All international flights to the city will land in Beijing City International Airport, located 17 miles (28km) north of the city. From the airport, visitors can either take a taxi, shuttle service or express train to the heart of the city and beyond. Beijing's extensive public transport system, while generally crowded, is reliable; visitors should not experience much difficulty navigating.
Did you know?
-Despite being called the 'kingdom of bicycles', the number of cyclists in Beijing has more than halved in the past 15 years; this is largely a result of the city's growing middle-class, who consider owning a car to be a greater status symbol.
-Beijing's signature dish, Peking Duck, is a carefully prepared delicacy that has been around since the imperial era and is a favourite of Henry Kissinger.
-Beijing's subway is one of the busiest in the world, with more than 11 million trips on a busy day.
Beijing Sunset © Scott Meltzer
The capital of the People's Republic of China, Beijing (formerly Peking), is a very modern and exceedingly busy city (well over 20 million people call it home) with high-rise buildings, international hotels and sprawling suburbs. The city is abuzz with cranes on the skyline as construction projects give rise to new skyscrapers and modernisation proceeds apace. However, Beijing also encompasses numerous attractions of cultural and historical interest, some of which, including the Great Wall of China, the former Imperial Palace (known as the Forbidden City), the Temple of Heaven, the Summer Palace, and the remains of Peking Man at Zhoukoudian, are UNESCO World Heritage Sites. Chinese history and culture fascinates Western visitors, and Beijing is a great place to start exploring it. The city abounds in palaces, temples, mansions, gardens and tombs that epitomise classical Chinese architecture. It also has roughly 120 museums and more than 100 public gardens.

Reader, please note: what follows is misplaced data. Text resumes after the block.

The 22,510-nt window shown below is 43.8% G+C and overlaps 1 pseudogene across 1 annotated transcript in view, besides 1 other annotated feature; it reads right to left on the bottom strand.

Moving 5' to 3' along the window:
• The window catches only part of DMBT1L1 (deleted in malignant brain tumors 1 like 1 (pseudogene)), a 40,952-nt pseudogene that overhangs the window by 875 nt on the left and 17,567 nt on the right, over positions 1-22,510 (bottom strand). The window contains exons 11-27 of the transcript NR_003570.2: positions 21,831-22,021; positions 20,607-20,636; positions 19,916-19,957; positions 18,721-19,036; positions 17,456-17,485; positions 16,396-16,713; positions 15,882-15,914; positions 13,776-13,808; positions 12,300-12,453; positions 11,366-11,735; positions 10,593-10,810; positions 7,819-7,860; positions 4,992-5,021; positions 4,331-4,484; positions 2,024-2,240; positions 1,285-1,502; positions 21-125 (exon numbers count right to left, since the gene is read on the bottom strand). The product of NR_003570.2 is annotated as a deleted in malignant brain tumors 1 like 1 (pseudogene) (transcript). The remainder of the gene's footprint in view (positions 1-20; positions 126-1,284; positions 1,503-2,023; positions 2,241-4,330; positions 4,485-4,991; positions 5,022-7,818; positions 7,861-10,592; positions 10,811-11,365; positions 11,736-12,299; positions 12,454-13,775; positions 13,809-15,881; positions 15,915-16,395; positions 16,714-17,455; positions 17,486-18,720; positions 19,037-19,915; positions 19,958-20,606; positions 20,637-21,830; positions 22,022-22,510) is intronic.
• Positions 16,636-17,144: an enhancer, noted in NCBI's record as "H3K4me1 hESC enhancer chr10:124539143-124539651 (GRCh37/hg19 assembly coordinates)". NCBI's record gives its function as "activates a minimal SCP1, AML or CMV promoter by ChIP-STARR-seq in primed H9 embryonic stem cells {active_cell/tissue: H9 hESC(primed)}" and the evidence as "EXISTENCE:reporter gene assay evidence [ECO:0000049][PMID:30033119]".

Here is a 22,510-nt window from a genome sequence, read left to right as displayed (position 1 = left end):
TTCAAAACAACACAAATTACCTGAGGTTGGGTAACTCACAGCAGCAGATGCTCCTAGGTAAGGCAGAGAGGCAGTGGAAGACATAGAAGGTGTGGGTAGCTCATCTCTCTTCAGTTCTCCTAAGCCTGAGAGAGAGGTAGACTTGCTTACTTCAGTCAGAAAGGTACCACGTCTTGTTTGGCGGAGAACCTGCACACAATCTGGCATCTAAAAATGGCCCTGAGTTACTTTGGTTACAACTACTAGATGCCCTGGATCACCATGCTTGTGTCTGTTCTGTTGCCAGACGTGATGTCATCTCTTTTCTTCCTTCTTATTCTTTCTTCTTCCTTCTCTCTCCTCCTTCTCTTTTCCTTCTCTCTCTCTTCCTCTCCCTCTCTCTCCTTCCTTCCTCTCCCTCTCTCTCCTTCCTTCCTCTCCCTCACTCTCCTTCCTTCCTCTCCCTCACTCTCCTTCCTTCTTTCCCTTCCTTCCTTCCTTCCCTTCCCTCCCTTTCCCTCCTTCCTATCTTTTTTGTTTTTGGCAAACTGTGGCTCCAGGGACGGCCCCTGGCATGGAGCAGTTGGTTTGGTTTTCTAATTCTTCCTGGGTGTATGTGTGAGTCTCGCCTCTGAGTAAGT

The first port of call for most visitors is the Forbidden City, which lies at the heart of Beijing with the rest of the city radiating out from it in a grid pattern. For five centuries this massive palace complex, with 9,999 rooms, functioned as the administrative centre of the country and home to a succession of emperors who lived in luxurious isolation, surrounded by courtiers and retainers. The Palace overlooks the infamous Tiananmen Square, a historical site of considerable political drama and dissent, but also a vibrant social and cultural centre point.
In preparing to host what they hoped to be 'the best games in Olympic history', Beijing undertook many major renovations in 2008. Public transport was improved, environmental issues addressed and a general clean-up of the city was ordered. The games highlighted Beijing's economic rise and emergence as a world power. Some of the infrastructure, such as the iconic 'Birds Nest' stadium, is still in use for different purposes, and contributes to Beijing's unique landscape. Travellers should go prepared for less than stellar air quality in this booming city, but luckily breathlessness is just as likely to stem from excitement and awe when confronted with historic Beijing.